Relationships between high-stakes testing policies and student achievement after controlling for demographic factors in aggregated data.

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Abstract

With the mandate of No Child Left Behind, high-stakes achievement testing is firmly in place in every state. The few studies that have explored the effectiveness of high-stakes testing using NAEP scores have yielded mixed results. This study considered state demographic characteristics for each NAEP testing period in reading, writing, mathematics, and science from 1992 through 2002, in an effort to examine the relation of high-stakes testing policies to achievement and changes in achievement between testing periods. As expected, demographic characteristics and their changes were related significantly to most achievement outcomes, but high-stakes testing policies demonstrated few relationships with achievement. The few relationships between high-stakes testing and achievement or improvement in reading, writing, or science tended to appear only when demographic data were missing; and the minimal relationships with math achievement were consistent with findings in previous research. Considering the cost and potential unintended negative consequences, high-stakes testing policies seem to provide a questionable means of improving student learning.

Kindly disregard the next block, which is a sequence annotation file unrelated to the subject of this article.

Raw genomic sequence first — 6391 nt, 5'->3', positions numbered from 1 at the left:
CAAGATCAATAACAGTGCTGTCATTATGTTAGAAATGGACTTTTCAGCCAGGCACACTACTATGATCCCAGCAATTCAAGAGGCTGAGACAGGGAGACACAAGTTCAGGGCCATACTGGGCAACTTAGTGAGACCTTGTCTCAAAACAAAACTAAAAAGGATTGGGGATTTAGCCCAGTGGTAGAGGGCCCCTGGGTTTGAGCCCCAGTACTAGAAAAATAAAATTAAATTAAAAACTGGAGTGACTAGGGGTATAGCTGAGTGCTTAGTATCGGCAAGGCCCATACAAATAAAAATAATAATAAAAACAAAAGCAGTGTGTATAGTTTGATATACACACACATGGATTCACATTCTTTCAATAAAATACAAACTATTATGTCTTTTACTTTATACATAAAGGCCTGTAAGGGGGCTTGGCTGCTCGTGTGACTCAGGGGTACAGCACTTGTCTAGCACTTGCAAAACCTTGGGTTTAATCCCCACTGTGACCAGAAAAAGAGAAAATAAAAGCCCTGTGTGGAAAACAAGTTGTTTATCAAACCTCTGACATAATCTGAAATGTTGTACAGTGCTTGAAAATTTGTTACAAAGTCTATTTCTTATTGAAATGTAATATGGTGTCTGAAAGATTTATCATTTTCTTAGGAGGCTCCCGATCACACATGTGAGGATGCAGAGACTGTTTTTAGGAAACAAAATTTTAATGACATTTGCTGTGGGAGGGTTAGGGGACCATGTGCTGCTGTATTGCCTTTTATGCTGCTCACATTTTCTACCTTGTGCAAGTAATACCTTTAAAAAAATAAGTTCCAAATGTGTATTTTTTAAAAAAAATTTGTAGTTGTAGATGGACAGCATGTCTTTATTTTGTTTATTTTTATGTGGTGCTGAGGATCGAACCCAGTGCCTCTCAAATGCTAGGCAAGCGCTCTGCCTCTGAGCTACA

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How to Cite
Marchant, G. J. ., Paulson, S. E. ., & Shunk, A. (2006). Relationships between high-stakes testing policies and student achievement after controlling for demographic factors in aggregated data. Education Policy Analysis Archives, 14, 30. https://doi.org/10.14507/epaa.v14n30.2006
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Author Biographies

Gregory J. Marchant, Ball State University

Greg Marchant is a Professor of Psychology—Educational Psychology at Ball State University. His current research focuses on high-stakes testing and the uses and misuses of aggregated test scores. He is also involved in the evaluation and development of the Learning Assessment Model Project used to demonstrate student learning of teacher candidates.

Sharon E. Paulson, Ball State University

Sharon E. Paulson is a Professor of Psychology—Educational Psychology at Ball State University. She specializes in adolescent development and works closely with secondary education majors on understanding developmental principles important to teaching and learning. Other research interests include the effects of parenting on adolescent achievement.

Adam Shunk, Ball State University

Adam Shunk is a doctoral student in the School Psychology program at Ball State University. He is currently completing his clinical internship and working on his dissertation.